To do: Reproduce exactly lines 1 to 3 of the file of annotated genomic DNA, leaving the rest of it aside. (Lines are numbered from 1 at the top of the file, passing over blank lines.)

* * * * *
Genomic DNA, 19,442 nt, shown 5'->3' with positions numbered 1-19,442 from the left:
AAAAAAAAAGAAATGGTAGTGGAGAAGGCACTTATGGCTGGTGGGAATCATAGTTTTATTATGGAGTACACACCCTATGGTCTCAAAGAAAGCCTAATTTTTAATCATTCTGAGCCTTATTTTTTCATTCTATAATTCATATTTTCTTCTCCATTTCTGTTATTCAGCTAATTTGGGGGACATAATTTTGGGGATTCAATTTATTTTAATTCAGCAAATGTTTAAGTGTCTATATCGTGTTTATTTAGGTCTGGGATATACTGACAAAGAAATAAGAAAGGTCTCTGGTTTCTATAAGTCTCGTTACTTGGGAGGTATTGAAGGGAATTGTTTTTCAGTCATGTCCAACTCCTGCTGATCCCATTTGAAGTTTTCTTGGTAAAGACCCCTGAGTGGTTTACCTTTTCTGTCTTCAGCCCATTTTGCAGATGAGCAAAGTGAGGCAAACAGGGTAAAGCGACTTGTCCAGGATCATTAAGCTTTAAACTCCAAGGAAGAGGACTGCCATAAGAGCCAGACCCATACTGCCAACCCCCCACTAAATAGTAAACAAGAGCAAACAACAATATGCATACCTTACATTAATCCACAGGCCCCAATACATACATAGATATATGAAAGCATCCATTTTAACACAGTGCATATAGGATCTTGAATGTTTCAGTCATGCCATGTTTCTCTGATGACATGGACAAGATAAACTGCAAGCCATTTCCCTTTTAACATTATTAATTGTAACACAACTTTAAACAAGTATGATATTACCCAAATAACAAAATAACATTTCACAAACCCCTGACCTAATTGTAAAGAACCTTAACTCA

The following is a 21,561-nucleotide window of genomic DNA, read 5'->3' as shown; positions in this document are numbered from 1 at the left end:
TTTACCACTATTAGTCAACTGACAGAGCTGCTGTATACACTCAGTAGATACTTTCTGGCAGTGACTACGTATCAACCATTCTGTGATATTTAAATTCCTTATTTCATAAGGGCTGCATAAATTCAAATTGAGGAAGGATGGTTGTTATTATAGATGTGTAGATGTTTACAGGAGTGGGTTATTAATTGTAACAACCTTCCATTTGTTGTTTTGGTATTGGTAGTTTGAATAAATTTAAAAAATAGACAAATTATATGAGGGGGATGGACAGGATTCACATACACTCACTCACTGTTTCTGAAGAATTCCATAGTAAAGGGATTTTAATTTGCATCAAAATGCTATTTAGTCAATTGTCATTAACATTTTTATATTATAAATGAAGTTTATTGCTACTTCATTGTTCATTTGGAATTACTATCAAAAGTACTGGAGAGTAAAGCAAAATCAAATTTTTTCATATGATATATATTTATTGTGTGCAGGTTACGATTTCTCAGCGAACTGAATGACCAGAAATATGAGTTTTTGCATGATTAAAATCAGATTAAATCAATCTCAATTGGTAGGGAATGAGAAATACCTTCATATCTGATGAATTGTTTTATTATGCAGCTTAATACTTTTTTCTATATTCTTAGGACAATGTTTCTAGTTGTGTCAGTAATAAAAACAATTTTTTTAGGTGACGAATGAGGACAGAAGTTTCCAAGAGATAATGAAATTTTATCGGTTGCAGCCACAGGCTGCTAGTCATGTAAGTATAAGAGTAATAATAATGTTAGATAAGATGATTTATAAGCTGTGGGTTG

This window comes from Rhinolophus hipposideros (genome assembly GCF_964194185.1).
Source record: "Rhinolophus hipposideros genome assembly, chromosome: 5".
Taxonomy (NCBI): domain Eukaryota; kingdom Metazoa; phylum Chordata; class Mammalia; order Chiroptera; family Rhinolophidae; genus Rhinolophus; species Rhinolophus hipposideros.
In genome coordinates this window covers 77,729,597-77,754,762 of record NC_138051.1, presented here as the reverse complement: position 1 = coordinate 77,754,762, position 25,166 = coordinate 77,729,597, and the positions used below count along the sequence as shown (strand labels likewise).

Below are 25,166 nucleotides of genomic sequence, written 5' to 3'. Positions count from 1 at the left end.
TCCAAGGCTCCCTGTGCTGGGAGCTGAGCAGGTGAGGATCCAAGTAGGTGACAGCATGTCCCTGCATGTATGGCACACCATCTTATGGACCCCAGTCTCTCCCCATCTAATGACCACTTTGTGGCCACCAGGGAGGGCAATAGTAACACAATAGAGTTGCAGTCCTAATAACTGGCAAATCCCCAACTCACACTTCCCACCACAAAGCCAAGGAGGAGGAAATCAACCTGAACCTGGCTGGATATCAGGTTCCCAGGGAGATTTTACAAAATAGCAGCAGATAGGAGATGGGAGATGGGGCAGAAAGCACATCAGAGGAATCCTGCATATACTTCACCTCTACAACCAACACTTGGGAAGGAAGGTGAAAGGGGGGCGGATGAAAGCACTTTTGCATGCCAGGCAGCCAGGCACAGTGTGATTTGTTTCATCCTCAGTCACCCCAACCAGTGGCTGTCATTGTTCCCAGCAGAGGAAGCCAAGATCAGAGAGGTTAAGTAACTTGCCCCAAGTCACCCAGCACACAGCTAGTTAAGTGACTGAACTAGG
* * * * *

Genomic DNA, 19,442 nt, shown 5'->3' with positions numbered 1-19,442 from the left:
AAAAAAAAAGAAATGGTAGTGGAGAAGGCACTTATGGCTGGTGGGAATCATAGTTTTATTATGGAGTACACACCCTATGGTCTCAAAGAAAGCCTAATTTTTAATCATTCTGAGCCTTATTTTTTCATTCTATAATTCATATTTTCTTCTCCATTTCTGTTATTCAGCTAATTTGGGGGACATAATTTTGGGGATTCAATTTATTTTAATTCAGCAAATGTTTAAGTGTCTATATCGTGTTTATTTAGGTCTGGGATATACTGACAAAGAAATAAGAAAGGTCTCTGGTTTCTATAAGTCTCGTTACTTGGGAGGTATTGAAGGGAATTGTTTTTCAGTCATGTCCAACTCCTGCTGATCCCATTTGAAGTTTTCTTGGTAAAGACCCCTGAGTGGTTTACCTTTTCTGTCTTCAGCCCATTTTGCAGATGAGCAAAGTGAGGCAAACAGGGTAAAGCGACTTGTCCAGGATCATTAAGCTTTAAACTCCAAGGAAGAGGACTGCCATAAGAGCCAGACCCATACTGCCAACCCCCCACTAAATAGTAAACAAGAGCAAACAACAATATGCATACCTTACATTAATCCACAGGCCCCAATACATACATAGATATATGAAAGCATCCATTTTAACACAGTGCATATAGGATCTTGAATGTTTCAGTCATGCCATGTTTCTCTGATGACATGGACAAGATAAACTGCAAGCCATTTCCCTTTTAACATTATTAATTGTAACACAACTTTAAACAAGTATGATATTACCCAAATAACAAAATAACATTTCACAAACCCCTGACCTAATTGTAAAGAACCTTAACTCA

The following is a 21,561-nucleotide window of genomic DNA, read 5'->3' as shown; positions in this document are numbered from 1 at the left end: